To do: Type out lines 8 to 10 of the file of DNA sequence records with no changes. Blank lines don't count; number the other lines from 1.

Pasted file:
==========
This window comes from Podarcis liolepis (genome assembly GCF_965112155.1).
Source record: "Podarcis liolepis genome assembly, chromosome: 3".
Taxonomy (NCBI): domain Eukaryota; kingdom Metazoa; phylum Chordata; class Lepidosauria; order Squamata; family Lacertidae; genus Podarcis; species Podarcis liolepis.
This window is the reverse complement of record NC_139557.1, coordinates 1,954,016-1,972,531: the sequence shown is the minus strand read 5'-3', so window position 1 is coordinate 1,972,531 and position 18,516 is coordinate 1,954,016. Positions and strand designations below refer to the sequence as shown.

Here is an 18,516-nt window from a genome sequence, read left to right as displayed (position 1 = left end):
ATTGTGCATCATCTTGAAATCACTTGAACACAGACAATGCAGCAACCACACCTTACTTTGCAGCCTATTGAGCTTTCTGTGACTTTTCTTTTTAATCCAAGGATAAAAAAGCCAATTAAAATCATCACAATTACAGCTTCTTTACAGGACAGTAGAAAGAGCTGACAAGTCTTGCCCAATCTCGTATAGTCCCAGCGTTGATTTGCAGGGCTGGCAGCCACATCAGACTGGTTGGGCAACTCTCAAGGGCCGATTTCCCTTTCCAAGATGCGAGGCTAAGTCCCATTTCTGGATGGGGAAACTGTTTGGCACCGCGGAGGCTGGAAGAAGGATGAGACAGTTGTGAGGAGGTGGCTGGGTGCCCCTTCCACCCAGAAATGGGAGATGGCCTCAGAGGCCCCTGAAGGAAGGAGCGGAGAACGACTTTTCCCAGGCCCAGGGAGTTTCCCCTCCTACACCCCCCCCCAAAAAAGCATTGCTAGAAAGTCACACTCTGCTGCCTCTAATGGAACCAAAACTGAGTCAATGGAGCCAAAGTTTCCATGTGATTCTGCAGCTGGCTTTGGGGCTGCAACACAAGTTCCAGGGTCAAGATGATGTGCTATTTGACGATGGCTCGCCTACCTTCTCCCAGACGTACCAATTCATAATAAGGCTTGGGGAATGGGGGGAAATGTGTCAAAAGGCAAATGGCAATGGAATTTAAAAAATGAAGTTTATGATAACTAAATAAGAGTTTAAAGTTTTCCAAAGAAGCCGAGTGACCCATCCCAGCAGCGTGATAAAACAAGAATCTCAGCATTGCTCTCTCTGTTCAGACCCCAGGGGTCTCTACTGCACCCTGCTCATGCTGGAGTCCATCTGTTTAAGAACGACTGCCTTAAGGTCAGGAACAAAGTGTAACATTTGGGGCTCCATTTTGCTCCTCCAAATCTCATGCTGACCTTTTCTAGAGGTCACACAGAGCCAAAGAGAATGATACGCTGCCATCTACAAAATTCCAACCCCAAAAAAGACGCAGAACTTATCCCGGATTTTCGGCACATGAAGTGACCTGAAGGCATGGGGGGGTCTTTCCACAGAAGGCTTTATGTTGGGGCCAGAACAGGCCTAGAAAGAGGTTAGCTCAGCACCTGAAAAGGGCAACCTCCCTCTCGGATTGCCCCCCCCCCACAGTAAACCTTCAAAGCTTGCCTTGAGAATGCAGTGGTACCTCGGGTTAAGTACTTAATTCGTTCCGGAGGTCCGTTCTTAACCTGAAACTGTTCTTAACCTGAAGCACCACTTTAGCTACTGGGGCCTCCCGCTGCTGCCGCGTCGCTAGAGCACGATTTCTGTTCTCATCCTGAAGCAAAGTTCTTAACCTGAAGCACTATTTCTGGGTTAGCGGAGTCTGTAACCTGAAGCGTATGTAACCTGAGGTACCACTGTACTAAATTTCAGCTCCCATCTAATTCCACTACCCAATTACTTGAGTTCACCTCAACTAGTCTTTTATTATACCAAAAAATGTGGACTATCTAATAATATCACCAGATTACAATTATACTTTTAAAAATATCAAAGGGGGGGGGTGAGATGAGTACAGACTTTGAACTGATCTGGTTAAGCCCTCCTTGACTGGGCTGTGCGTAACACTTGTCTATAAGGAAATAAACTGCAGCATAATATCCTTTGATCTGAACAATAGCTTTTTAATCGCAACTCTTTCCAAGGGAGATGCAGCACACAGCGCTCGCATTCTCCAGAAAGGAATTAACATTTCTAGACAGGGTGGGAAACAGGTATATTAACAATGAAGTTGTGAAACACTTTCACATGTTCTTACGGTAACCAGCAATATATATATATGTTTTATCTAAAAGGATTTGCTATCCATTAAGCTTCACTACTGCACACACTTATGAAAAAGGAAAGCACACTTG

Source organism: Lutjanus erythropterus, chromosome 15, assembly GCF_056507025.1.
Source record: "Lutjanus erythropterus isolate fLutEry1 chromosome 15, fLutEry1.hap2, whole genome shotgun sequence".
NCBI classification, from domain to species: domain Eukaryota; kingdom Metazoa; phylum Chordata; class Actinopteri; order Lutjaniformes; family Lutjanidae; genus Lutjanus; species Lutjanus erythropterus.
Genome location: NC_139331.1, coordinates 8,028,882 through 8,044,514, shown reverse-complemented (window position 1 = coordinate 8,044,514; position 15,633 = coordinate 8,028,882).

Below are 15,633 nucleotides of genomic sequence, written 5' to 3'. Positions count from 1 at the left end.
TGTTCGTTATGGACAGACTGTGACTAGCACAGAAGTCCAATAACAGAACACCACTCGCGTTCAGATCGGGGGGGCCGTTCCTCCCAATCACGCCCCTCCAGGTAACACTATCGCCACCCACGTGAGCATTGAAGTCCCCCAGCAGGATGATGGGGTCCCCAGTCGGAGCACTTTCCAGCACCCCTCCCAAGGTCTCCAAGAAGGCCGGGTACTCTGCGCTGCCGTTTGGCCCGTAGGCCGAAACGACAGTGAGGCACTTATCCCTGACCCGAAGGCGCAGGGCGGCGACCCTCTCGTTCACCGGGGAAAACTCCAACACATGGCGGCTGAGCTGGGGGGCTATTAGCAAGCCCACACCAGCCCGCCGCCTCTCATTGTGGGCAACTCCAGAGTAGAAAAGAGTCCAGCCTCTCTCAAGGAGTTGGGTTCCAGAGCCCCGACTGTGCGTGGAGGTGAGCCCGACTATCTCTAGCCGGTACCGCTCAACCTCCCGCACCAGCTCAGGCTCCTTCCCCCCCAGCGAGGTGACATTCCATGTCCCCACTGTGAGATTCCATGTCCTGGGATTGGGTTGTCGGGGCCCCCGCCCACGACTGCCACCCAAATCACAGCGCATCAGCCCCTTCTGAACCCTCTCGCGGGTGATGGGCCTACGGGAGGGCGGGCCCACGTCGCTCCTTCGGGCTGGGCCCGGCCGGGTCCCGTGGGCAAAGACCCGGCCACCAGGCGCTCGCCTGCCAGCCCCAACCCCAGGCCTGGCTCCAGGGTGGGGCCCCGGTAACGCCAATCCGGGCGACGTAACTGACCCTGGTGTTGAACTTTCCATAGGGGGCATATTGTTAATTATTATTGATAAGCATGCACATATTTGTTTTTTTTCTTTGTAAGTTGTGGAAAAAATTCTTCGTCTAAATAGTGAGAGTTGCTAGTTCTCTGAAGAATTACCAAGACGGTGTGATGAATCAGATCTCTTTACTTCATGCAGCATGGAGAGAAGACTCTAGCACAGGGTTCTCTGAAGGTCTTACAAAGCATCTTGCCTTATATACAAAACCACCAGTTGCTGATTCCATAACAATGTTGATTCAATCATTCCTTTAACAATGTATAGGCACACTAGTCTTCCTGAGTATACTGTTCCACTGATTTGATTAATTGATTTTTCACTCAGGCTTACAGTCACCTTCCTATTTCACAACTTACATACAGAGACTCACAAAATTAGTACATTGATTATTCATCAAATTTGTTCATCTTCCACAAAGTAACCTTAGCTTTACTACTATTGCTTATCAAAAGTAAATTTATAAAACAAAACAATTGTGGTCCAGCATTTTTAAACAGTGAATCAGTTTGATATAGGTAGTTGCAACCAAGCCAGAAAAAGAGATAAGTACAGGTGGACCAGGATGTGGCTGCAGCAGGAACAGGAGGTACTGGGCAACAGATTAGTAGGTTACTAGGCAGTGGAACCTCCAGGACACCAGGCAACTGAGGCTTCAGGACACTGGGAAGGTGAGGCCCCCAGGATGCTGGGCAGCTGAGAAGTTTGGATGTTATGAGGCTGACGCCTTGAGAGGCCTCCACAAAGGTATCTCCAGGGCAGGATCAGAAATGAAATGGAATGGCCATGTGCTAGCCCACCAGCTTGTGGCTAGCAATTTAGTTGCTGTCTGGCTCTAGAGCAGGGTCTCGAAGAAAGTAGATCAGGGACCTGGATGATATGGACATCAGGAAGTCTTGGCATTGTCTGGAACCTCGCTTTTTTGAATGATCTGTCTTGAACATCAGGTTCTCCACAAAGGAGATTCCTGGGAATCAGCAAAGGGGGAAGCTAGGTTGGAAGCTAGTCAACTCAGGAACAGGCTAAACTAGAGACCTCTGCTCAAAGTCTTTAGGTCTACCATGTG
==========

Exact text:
Source record: "Lutjanus erythropterus isolate fLutEry1 chromosome 15, fLutEry1.hap2, whole genome shotgun sequence".
NCBI classification, from domain to species: domain Eukaryota; kingdom Metazoa; phylum Chordata; class Actinopteri; order Lutjaniformes; family Lutjanidae; genus Lutjanus; species Lutjanus erythropterus.
Genome location: NC_139331.1, coordinates 8,028,882 through 8,044,514, shown reverse-complemented (window position 1 = coordinate 8,044,514; position 15,633 = coordinate 8,028,882).